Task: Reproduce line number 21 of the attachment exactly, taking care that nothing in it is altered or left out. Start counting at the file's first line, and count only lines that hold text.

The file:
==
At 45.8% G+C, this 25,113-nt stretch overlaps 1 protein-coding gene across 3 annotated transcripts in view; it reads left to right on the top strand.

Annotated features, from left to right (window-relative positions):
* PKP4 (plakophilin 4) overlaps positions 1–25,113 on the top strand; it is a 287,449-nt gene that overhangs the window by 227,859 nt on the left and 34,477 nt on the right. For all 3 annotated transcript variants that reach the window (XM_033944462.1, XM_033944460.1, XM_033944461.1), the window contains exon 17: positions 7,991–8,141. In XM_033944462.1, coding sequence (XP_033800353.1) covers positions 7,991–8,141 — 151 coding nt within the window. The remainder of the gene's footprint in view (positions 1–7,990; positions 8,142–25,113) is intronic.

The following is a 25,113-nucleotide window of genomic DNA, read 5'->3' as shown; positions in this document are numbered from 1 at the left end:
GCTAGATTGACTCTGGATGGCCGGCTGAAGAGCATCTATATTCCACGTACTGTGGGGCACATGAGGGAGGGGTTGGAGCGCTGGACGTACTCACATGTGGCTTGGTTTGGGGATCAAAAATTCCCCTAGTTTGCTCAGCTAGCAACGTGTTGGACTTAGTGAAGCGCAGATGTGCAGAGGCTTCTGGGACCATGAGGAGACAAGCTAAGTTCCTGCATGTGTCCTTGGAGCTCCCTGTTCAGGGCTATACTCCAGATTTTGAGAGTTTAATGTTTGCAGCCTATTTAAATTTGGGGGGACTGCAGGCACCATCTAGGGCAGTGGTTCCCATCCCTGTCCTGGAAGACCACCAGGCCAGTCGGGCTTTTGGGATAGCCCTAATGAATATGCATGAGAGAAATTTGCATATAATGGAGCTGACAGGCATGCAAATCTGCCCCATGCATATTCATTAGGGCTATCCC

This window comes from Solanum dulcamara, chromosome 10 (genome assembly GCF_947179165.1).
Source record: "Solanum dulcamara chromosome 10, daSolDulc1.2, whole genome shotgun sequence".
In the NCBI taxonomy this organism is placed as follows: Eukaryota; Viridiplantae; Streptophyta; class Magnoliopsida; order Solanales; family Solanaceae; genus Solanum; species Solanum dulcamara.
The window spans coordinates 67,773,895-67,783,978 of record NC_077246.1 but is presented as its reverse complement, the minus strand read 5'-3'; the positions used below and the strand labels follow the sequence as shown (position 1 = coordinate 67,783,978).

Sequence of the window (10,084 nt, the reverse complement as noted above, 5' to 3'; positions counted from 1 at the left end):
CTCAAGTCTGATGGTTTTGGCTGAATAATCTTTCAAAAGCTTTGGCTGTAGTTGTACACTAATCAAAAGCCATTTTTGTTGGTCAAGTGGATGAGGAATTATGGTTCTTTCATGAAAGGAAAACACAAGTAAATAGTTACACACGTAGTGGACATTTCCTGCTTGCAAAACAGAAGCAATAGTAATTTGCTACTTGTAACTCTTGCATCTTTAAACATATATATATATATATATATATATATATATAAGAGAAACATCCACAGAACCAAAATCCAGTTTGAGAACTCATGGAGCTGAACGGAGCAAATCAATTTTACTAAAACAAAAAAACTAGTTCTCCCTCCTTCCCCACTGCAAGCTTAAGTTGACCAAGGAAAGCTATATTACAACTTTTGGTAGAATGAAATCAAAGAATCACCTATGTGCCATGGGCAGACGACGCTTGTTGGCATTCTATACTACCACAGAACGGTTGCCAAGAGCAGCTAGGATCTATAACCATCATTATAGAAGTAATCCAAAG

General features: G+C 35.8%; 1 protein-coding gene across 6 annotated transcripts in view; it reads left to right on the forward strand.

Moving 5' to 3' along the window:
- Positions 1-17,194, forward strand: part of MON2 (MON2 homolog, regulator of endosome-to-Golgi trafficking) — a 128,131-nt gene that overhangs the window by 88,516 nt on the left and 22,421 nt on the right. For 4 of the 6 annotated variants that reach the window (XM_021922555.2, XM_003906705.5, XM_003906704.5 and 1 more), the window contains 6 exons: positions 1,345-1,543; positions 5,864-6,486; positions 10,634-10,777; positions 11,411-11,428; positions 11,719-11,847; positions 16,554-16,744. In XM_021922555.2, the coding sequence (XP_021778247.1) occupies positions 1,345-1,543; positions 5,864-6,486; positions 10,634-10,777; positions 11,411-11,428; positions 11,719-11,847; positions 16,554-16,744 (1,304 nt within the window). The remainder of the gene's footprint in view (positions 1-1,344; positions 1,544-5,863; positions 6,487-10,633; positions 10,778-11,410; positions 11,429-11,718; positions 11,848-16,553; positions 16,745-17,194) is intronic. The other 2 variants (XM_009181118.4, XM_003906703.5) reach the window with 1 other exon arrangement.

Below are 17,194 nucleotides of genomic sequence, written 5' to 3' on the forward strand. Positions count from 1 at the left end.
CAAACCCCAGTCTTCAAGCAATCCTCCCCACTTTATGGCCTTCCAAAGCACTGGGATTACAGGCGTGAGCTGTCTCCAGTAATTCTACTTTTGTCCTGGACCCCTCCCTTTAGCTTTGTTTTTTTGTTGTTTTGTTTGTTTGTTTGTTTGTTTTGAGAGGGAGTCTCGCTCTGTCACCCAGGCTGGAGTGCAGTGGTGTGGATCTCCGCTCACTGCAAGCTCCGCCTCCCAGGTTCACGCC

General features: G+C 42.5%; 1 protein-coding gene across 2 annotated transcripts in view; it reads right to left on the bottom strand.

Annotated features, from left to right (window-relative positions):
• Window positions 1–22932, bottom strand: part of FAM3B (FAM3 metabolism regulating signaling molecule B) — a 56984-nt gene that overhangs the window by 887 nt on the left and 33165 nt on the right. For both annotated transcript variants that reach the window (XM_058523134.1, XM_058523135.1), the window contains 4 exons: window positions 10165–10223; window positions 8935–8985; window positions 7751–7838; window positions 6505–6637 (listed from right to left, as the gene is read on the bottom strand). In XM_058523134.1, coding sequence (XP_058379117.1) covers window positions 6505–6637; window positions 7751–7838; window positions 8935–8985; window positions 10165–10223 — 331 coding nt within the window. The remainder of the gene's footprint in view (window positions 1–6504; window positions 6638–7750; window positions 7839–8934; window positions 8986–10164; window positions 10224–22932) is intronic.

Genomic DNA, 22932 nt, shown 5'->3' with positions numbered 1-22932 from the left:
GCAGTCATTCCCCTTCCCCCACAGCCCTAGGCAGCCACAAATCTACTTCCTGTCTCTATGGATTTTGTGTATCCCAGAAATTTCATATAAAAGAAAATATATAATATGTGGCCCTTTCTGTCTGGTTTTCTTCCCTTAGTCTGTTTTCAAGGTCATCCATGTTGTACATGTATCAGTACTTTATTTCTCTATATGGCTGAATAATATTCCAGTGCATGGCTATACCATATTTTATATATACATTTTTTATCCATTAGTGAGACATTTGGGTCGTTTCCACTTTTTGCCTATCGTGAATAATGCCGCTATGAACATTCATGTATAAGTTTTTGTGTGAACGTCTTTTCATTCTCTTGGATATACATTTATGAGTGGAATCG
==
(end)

GCAGTCATTCCCCTTCCCCCACAGCCCTAGGCAGCCACAAATCTACTTCCTGTCTCTATGGATTTTGTGTATCCCAGAAATTTCATATAAAAGAAAATATATAATATGTGGCCCTTTCTGTCTGGTTTTCTTCCCTTAGTCTGTTTTCAAGGTCATCCATGTTGTACATGTATCAGTACTTTATTTCTCTATATGGCTGAATAATATTCCAGTGCATGGCTATACCATATTTTATATATACATTTTTTATCCATTAGTGAGACATTTGGGTCGTTTCCACTTTTTGCCTATCGTGAATAATGCCGCTATGAACATTCATGTATAAGTTTTTGTGTGAACGTCTTTTCATTCTCTTGGATATACATTTATGAGTGGAATCG